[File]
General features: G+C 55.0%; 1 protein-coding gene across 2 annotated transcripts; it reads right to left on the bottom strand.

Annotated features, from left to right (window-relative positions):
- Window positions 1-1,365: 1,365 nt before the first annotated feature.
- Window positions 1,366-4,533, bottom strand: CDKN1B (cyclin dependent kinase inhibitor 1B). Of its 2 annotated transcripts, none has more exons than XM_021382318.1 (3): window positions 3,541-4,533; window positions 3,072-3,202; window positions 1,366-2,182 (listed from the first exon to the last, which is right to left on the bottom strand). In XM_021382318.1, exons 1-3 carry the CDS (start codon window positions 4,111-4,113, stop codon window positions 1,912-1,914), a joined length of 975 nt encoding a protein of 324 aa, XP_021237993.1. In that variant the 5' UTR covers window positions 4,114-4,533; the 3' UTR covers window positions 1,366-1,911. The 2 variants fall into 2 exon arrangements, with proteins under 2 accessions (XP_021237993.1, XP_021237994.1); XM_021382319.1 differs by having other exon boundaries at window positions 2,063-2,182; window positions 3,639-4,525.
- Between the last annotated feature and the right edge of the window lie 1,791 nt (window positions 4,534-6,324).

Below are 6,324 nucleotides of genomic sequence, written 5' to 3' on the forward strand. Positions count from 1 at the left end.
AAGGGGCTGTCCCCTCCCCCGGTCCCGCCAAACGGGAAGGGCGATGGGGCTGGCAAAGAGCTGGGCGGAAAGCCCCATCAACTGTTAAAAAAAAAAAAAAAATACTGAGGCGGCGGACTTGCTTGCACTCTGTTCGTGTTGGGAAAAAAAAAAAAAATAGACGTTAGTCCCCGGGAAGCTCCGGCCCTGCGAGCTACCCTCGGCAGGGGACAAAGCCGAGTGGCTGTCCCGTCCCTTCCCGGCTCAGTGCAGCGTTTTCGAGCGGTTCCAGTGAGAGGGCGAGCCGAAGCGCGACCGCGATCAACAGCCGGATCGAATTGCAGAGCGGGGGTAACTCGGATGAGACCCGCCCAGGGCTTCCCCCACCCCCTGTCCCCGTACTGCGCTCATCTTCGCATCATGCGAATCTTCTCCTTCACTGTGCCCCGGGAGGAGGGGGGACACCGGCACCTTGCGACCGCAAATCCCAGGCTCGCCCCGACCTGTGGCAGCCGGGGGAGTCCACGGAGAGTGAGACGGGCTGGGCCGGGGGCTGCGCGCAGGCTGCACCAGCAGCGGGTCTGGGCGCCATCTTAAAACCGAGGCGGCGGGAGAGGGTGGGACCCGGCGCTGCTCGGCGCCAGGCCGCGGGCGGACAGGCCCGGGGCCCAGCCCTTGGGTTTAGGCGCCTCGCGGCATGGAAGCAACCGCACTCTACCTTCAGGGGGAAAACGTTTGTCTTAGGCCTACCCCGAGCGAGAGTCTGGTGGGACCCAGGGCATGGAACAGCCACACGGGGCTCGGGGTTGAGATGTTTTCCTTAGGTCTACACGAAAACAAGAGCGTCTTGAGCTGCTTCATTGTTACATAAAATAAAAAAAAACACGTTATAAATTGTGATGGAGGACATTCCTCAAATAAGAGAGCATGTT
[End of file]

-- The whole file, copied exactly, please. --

General features: G+C 55.0%; 1 protein-coding gene across 2 annotated transcripts; it reads right to left on the bottom strand.

Annotated features, from left to right (window-relative positions):
- Window positions 1-1,365: 1,365 nt before the first annotated feature.
- Window positions 1,366-4,533, bottom strand: CDKN1B (cyclin dependent kinase inhibitor 1B). Of its 2 annotated transcripts, none has more exons than XM_021382318.1 (3): window positions 3,541-4,533; window positions 3,072-3,202; window positions 1,366-2,182 (listed from the first exon to the last, which is right to left on the bottom strand). In XM_021382318.1, exons 1-3 carry the CDS (start codon window positions 4,111-4,113, stop codon window positions 1,912-1,914), a joined length of 975 nt encoding a protein of 324 aa, XP_021237993.1. In that variant the 5' UTR covers window positions 4,114-4,533; the 3' UTR covers window positions 1,366-1,911. The 2 variants fall into 2 exon arrangements, with proteins under 2 accessions (XP_021237993.1, XP_021237994.1); XM_021382319.1 differs by having other exon boundaries at window positions 2,063-2,182; window positions 3,639-4,525.
- Between the last annotated feature and the right edge of the window lie 1,791 nt (window positions 4,534-6,324).

Below are 6,324 nucleotides of genomic sequence, written 5' to 3' on the forward strand. Positions count from 1 at the left end.
AAGGGGCTGTCCCCTCCCCCGGTCCCGCCAAACGGGAAGGGCGATGGGGCTGGCAAAGAGCTGGGCGGAAAGCCCCATCAACTGTTAAAAAAAAAAAAAAAATACTGAGGCGGCGGACTTGCTTGCACTCTGTTCGTGTTGGGAAAAAAAAAAAAAATAGACGTTAGTCCCCGGGAAGCTCCGGCCCTGCGAGCTACCCTCGGCAGGGGACAAAGCCGAGTGGCTGTCCCGTCCCTTCCCGGCTCAGTGCAGCGTTTTCGAGCGGTTCCAGTGAGAGGGCGAGCCGAAGCGCGACCGCGATCAACAGCCGGATCGAATTGCAGAGCGGGGGTAACTCGGATGAGACCCGCCCAGGGCTTCCCCCACCCCCTGTCCCCGTACTGCGCTCATCTTCGCATCATGCGAATCTTCTCCTTCACTGTGCCCCGGGAGGAGGGGGGACACCGGCACCTTGCGACCGCAAATCCCAGGCTCGCCCCGACCTGTGGCAGCCGGGGGAGTCCACGGAGAGTGAGACGGGCTGGGCCGGGGGCTGCGCGCAGGCTGCACCAGCAGCGGGTCTGGGCGCCATCTTAAAACCGAGGCGGCGGGAGAGGGTGGGACCCGGCGCTGCTCGGCGCCAGGCCGCGGGCGGACAGGCCCGGGGCCCAGCCCTTGGGTTTAGGCGCCTCGCGGCATGGAAGCAACCGCACTCTACCTTCAGGGGGAAAACGTTTGTCTTAGGCCTACCCCGAGCGAGAGTCTGGTGGGACCCAGGGCATGGAACAGCCACACGGGGCTCGGGGTTGAGATGTTTTCCTTAGGTCTACACGAAAACAAGAGCGTCTTGAGCTGCTTCATTGTTACATAAAATAAAAAAAAACACGTTATAAATTGTGATGGAGGACATTCCTCAAATAAGAGAGCATGTT